Chinese believers change their names to bring good luck
The atmosphere inside the Chinese fortune-teller's shop was tense. A young man and his two female friends hovered impatiently as an elderly man scribbled on a sheet of paper -- awaiting not a fortune, but a new name.
The 21-year-old man is encountering problems in his just-opened interior re-modelling business. He is eager to change his name, and along with it his luck. "My parents named me Tiezheng. It's not bad. It means strong, but I feel changing a name can bring a turnaround in life. It could help me avoid calamity and bring about better opportunities," said Li Tiezheng.
His new name? Hexuan -- harmonious and lofty. The fortune-teller came up with it after taking into consideration Li's birth date and time, astrological principles and the array of five elements -- metal, wood, water, fire and earth -- which the Chinese believe need to be balanced for a smooth life.
By looking in a book, fortune-tellers calculate which of the five elements clients belong to based on their birth date and time. If they are strong in wood, for example, it is auspicious for them to have a name with Chinese characters representing earth. Not long ago, this practice rooted in traditional Chinese culture was condemned as superstitious quackery, but over the past few years, fortune-tellers have been once again setting up their stacks of books and charts.
"This is based on the people's needs. What we do doesn't harm the government at all ... It's like a consultancy service," said fortune-teller Zhang Fengming, whose licensed shop is located near a Buddhist temple in Beijing. Such establishments have mushroomed in recent years with the rebirth of China's traditional yearning for spiritual reassurance.
Competition for jobs and other opportunities has become more intense as China makes the transition from a planned economy to a market economy and the pressure to succeed is spurring people, even young adults, to seek guidance from fortune tellers.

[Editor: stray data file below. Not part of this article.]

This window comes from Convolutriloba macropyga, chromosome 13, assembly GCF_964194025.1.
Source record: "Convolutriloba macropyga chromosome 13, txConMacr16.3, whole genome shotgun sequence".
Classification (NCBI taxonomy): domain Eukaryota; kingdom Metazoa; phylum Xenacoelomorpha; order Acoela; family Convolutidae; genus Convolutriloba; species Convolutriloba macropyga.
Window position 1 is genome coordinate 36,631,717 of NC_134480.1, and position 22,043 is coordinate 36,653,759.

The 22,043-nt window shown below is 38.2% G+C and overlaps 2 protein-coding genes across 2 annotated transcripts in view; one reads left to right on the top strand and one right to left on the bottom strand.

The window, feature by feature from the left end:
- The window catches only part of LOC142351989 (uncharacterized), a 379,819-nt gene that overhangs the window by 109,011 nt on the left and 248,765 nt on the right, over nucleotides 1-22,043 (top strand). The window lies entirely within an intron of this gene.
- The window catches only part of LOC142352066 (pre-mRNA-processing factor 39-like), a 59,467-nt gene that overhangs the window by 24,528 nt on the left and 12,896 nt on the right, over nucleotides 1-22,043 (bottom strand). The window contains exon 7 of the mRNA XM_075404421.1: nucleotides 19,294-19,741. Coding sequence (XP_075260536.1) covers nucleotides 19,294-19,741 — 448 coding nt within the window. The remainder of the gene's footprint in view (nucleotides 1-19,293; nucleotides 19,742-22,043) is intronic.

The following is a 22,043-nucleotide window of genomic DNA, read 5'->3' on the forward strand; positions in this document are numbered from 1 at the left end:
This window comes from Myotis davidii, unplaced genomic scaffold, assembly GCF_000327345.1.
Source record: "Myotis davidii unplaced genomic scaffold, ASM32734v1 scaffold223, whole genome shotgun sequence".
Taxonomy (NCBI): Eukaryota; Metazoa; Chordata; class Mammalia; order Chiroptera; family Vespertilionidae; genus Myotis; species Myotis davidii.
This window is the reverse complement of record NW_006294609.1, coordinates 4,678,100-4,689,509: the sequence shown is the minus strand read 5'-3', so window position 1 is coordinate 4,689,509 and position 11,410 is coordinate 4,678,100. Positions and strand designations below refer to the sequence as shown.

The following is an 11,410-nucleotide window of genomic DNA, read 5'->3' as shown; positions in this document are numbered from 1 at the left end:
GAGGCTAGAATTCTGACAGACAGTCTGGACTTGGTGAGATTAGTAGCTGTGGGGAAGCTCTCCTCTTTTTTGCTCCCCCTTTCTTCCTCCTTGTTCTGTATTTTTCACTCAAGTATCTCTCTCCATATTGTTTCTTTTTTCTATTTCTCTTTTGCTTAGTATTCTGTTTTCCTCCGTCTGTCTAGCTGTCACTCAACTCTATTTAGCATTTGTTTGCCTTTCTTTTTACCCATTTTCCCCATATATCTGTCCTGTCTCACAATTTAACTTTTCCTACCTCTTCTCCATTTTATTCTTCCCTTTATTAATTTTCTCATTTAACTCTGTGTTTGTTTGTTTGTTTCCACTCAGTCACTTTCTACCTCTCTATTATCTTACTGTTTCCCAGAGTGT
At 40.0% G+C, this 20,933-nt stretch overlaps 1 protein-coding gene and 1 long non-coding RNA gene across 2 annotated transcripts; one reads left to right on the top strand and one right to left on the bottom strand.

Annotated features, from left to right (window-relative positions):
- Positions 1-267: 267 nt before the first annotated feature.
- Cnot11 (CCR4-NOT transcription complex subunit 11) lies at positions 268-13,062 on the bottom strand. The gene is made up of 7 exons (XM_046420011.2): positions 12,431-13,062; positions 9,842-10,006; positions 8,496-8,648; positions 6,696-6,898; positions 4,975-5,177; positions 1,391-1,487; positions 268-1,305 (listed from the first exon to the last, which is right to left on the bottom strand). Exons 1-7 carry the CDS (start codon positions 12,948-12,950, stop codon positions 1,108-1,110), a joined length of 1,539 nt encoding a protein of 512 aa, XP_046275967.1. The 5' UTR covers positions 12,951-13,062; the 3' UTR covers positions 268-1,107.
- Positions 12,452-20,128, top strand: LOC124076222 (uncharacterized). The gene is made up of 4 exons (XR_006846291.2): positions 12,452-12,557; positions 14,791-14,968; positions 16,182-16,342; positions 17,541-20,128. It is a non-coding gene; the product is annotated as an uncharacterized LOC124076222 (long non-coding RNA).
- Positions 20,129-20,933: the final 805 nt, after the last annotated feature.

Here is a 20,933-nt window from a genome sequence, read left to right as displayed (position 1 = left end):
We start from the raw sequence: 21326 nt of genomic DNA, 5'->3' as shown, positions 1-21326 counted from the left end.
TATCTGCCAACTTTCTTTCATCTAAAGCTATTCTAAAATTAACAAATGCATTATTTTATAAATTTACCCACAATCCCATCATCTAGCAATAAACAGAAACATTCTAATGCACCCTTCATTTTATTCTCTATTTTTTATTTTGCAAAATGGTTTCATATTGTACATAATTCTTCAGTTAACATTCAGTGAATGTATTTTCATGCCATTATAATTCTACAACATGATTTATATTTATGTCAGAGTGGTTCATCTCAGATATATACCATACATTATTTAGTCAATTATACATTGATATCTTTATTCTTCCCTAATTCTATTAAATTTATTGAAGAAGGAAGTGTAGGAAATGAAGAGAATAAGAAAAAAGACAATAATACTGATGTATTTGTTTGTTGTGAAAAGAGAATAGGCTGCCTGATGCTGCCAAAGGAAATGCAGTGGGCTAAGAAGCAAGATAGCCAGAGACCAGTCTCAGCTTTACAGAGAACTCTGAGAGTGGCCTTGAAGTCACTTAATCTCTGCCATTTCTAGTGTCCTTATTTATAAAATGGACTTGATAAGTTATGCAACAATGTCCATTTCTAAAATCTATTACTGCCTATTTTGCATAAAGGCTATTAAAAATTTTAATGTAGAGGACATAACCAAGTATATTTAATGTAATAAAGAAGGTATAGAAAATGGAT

A new name can cost from 68 yuan (8.2 dollars) to 2,000 yuan (241 dollars), and some fortune-tellers even charge by the minute. "Most of our customers are parents who want us to give their newborn baby a good name," said Zhang, who also sells cloth diapers.
But customers also include adults like Li who want a lucky name for success in life. Others are movie stars and even government officials.
Chinese people have always placed great importance in names. In pre-communist days, people were given a different name for different periods in their life. During the Cultural Revolution (1966-1976), however, parents hoping to shelter their children from political problems gave them patriotic names. Boys were often named "Weidong" (Protecting East), and girls "Weihong" (Protecting Red).
"Many people now want to change their Cultural Revolution-period names like 'Shang Dong' (Towards the East)," said fortune-teller Wang Yixu. "This market is huge. There are a lot of adults who come to change their name or their business's name." In a two-hour period, four customers came into Zhang's shop. Other fortune-tellers said they were too busy to be interviewed.
But China's government, while not banning such businesses, is not exactly embracing them. It is rare to find a fortune-teller's shop on a major street or to see them advertised. "This changing-name business is very popular with people, but it's not necessarily accepted by the authorities," said Zhang's colleague, surnamed Zhou.
Li, the 21-year-old, was not worried about being called superstitious, despite the government propaganda machine's frequent calls for the public to trust science rather than seers.
"Hexuan (harmonious and lofty)," he repeated out loud. "It sounds good." He said he will use his new name in business dealings and with friends.
"It is really a kind of spiritual relief," Li said.
However changing one's name in official records is another matter. A young Beijing man, named "Quake" because he was born around the time of an earthquake, said he gave up trying to change his name when he realized the amount of paperwork involved. "It's too much trouble," he said.
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